by Stephen Whitney

This content is part of a series.

Glory To God (3 of 3)
Series: Worship
Stephen Whitney
Psalm 96:1-6

During the English Civil War from 1642 to 1649 the English Parliament raised armies in an alliance with the government of Scotland to fight against their king, Charles I. Because the the Church of Scotland had recently overthrown its bishops and adopted elders to oversee the church they wanted the Church of England to also reform so they could support the Parliament.

In 1643, the English Parliament called upon learned and godly men to meet at Westminster Abbey in order to provide advice on issues of worship, doctrine, government and discipline of the Church of England. The members of the Westminster Assembly included 121 ministers of the Church of England as well as 30 laymen, which included 10 nobles and 20 common people, as well as six Commissioners who represented the Church of Scotland.

Their meetings, over a period of five years, produced a confession of faith, as well as a Larger Catechism and a Shorter Catechism. For more than three centuries, various churches around the world have adopted the confession and the catechisms as their standards of doctrine, subordinate to the Bible.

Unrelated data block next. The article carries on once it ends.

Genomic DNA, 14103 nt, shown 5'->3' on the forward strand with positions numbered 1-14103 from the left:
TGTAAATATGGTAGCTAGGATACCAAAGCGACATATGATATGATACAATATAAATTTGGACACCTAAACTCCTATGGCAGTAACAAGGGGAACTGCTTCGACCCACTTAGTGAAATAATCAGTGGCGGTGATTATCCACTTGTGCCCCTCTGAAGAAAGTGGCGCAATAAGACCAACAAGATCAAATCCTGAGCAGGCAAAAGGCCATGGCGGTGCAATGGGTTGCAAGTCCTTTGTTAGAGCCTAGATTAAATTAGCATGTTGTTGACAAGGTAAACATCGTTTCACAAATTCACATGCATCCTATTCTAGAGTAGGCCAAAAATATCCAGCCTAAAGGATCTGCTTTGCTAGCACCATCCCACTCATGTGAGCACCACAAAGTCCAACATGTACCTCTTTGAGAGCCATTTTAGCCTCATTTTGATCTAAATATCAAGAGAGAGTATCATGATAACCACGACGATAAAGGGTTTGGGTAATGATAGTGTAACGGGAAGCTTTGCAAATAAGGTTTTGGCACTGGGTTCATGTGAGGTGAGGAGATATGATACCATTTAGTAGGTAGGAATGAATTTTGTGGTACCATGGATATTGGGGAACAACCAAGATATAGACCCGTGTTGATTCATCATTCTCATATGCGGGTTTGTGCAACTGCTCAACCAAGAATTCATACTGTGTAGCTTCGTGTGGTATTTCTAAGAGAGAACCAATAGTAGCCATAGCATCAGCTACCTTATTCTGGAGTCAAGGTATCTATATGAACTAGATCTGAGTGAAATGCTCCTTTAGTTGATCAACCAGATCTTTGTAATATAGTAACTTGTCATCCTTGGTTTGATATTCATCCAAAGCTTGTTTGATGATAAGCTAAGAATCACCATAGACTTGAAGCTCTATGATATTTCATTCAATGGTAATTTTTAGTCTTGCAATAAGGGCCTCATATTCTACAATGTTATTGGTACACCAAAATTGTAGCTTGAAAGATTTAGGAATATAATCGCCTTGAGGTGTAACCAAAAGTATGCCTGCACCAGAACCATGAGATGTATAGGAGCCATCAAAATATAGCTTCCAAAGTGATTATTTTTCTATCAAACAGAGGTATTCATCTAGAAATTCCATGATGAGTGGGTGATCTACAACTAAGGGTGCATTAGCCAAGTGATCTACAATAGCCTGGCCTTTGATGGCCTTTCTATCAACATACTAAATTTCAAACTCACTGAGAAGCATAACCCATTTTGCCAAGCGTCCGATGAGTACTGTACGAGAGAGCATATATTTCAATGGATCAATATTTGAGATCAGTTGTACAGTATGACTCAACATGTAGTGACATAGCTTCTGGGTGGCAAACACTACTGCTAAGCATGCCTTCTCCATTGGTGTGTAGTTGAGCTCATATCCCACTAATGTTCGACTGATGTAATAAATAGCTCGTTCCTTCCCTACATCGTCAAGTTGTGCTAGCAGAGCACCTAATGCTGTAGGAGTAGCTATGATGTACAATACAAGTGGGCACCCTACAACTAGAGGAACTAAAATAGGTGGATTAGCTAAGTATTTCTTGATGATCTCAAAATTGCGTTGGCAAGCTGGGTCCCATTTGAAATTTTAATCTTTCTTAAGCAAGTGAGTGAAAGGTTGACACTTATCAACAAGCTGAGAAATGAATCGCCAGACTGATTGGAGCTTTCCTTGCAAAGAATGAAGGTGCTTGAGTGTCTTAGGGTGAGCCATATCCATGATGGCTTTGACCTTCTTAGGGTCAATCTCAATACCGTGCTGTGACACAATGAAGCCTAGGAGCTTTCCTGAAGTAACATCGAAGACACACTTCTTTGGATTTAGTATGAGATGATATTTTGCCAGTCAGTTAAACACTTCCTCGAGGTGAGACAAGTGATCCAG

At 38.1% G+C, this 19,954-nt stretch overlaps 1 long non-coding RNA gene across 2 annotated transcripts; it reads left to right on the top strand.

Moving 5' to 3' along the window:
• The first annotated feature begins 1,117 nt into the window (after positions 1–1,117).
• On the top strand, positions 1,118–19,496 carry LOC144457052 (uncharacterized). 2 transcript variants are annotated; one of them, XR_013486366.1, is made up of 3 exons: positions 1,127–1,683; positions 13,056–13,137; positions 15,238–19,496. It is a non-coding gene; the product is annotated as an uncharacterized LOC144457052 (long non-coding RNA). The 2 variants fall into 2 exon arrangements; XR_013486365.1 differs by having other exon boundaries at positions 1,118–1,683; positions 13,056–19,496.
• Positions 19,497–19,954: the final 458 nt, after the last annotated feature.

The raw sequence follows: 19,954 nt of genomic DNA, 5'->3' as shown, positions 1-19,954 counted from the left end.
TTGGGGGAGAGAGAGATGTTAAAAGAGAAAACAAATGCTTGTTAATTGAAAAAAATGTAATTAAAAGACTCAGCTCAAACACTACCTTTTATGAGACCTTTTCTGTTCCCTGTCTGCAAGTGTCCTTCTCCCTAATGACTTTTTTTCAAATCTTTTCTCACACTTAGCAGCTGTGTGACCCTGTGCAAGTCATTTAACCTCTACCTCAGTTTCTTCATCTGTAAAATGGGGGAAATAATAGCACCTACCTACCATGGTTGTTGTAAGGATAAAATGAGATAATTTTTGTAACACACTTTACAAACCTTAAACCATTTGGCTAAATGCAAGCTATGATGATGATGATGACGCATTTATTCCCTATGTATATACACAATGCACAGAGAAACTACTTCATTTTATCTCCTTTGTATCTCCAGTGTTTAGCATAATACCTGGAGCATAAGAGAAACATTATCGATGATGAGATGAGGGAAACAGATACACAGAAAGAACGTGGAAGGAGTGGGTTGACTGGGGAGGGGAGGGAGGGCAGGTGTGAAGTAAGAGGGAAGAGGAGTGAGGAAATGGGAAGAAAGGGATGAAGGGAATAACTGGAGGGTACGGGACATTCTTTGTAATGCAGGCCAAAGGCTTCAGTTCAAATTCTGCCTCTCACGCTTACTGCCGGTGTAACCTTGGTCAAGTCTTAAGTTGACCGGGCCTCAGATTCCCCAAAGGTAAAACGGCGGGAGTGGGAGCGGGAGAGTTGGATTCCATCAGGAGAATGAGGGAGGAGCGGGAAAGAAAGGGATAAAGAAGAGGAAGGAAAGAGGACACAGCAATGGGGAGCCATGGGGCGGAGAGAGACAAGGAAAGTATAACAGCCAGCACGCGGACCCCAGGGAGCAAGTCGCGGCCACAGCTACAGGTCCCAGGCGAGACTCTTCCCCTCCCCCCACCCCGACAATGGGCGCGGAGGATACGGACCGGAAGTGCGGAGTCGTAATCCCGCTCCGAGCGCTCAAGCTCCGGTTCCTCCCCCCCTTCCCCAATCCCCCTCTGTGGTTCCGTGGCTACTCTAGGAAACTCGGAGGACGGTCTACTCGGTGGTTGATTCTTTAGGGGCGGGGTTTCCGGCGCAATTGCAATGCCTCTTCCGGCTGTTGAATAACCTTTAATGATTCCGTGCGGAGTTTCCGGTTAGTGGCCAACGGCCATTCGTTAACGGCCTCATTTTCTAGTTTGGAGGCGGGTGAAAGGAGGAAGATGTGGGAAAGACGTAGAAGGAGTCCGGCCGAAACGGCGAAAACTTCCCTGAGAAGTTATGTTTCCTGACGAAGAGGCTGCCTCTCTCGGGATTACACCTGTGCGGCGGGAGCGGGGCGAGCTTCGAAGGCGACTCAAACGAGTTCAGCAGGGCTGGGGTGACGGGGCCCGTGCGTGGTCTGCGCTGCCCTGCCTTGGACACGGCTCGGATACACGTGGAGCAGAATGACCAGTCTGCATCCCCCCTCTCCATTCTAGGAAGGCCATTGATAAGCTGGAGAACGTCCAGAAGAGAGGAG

The first question of the Westminster Confession of Faith (1646) asks: "What is the chief end of man?" The answer:
"Man's chief end is to glory God and to enjoy Him forever."

The purpose for which we were created is to bring glory to God.
God does everything for his own glory so he might be honored.
Eph. 1 Paul mentions the spiritual blessings God has given us
1. God choose us. 2. Christ died for us. 3. Holy Spirit indwells us.
After each he used the phrase to the praise of His glory (:6,12,14).

John MacArthur wrote, Worship is honor and adoration directed
to God. A fuller definition is: worship is our innermost being responding with praise for all that God is, through our attitudes, actions, thoughts and words based on the truth of God as He has revealed Himself. A ...

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